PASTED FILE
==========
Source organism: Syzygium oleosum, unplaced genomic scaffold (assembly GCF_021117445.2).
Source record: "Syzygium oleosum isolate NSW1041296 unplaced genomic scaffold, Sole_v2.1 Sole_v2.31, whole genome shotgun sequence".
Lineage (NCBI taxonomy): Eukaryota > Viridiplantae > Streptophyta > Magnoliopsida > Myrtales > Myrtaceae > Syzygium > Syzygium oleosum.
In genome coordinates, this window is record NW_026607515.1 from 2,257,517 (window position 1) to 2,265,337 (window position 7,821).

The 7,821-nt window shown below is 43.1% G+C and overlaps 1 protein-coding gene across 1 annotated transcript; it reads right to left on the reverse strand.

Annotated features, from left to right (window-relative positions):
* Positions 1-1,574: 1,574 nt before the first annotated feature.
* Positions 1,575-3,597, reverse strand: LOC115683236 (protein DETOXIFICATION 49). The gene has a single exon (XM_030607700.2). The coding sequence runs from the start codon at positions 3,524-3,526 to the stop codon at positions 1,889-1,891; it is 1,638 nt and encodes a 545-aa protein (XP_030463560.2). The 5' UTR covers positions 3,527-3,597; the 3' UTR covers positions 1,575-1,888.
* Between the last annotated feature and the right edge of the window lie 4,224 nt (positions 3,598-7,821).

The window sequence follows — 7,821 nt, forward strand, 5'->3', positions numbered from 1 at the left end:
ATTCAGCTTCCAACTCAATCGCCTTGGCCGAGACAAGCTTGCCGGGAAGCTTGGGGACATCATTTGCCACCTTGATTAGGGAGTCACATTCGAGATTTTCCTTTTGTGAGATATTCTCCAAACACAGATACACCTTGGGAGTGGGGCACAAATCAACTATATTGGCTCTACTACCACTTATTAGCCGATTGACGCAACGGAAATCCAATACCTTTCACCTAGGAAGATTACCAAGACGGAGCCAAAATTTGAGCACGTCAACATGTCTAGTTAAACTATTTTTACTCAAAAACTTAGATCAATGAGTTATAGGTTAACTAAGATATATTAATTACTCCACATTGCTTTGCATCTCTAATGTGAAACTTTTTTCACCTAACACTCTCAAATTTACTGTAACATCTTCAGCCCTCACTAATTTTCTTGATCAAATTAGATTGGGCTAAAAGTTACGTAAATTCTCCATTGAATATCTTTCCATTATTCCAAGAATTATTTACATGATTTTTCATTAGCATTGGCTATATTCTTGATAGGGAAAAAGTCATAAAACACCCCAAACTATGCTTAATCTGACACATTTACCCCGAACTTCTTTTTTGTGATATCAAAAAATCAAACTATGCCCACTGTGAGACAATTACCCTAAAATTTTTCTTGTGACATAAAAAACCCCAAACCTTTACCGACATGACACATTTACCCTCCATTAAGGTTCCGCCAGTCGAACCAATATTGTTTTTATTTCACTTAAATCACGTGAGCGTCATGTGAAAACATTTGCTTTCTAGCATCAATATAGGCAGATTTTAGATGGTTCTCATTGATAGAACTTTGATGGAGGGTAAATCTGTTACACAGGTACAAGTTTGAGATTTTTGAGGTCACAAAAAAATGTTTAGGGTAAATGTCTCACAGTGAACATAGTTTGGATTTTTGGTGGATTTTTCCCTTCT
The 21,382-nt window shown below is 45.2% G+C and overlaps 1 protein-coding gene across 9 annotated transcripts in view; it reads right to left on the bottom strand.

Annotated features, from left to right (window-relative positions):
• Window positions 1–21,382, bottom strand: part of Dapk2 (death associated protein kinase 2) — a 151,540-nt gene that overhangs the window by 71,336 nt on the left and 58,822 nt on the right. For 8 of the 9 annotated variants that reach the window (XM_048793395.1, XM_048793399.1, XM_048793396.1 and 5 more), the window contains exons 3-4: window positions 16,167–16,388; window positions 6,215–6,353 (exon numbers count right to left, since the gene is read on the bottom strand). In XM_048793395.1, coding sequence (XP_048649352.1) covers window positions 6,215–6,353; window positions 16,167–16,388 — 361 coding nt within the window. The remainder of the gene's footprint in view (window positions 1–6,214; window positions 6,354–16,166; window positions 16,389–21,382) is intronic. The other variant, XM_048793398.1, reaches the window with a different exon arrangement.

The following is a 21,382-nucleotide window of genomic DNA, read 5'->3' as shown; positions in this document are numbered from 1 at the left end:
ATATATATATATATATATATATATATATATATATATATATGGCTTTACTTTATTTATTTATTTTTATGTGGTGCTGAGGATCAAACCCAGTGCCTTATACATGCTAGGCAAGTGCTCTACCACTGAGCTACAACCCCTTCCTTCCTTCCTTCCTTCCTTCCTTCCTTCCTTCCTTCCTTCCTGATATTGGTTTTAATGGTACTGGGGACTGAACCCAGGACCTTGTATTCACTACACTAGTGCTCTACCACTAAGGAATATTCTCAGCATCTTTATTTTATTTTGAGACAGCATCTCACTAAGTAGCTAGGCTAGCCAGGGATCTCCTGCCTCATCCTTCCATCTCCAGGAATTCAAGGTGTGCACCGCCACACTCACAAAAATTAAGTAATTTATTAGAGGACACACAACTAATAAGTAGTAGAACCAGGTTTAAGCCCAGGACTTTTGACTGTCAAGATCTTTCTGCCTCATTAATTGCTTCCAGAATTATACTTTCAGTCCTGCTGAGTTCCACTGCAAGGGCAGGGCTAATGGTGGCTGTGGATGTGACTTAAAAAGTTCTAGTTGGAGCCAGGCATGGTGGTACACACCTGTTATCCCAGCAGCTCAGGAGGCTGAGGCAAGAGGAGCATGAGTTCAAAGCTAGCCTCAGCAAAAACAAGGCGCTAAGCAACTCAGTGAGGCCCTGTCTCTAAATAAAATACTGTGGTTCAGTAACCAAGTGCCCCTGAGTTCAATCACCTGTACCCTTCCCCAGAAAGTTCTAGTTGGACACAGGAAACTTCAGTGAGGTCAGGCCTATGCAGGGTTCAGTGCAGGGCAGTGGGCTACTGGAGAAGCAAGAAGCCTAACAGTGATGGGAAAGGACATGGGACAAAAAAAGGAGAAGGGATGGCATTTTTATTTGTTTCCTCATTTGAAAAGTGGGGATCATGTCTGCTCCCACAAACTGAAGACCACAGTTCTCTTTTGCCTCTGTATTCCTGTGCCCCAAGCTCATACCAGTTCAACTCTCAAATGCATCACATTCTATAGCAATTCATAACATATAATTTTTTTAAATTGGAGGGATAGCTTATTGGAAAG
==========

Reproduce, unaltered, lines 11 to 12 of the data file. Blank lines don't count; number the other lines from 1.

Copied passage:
ATTCAGCTTCCAACTCAATCGCCTTGGCCGAGACAAGCTTGCCGGGAAGCTTGGGGACATCATTTGCCACCTTGATTAGGGAGTCACATTCGAGATTTTCCTTTTGTGAGATATTCTCCAAACACAGATACACCTTGGGAGTGGGGCACAAATCAACTATATTGGCTCTACTACCACTTATTAGCCGATTGACGCAACGGAAATCCAATACCTTTCACCTAGGAAGATTACCAAGACGGAGCCAAAATTTGAGCACGTCAACATGTCTAGTTAAACTATTTTTACTCAAAAACTTAGATCAATGAGTTATAGGTTAACTAAGATATATTAATTACTCCACATTGCTTTGCATCTCTAATGTGAAACTTTTTTCACCTAACACTCTCAAATTTACTGTAACATCTTCAGCCCTCACTAATTTTCTTGATCAAATTAGATTGGGCTAAAAGTTACGTAAATTCTCCATTGAATATCTTTCCATTATTCCAAGAATTATTTACATGATTTTTCATTAGCATTGGCTATATTCTTGATAGGGAAAAAGTCATAAAACACCCCAAACTATGCTTAATCTGACACATTTACCCCGAACTTCTTTTTTGTGATATCAAAAAATCAAACTATGCCCACTGTGAGACAATTACCCTAAAATTTTTCTTGTGACATAAAAAACCCCAAACCTTTACCGACATGACACATTTACCCTCCATTAAGGTTCCGCCAGTCGAACCAATATTGTTTTTATTTCACTTAAATCACGTGAGCGTCATGTGAAAACATTTGCTTTCTAGCATCAATATAGGCAGATTTTAGATGGTTCTCATTGATAGAACTTTGATGGAGGGTAAATCTGTTACACAGGTACAAGTTTGAGATTTTTGAGGTCACAAAAAAATGTTTAGGGTAAATGTCTCACAGTGAACATAGTTTGGATTTTTGGTGGATTTTTCCCTTCT
The 21,382-nt window shown below is 45.2% G+C and overlaps 1 protein-coding gene across 9 annotated transcripts in view; it reads right to left on the bottom strand.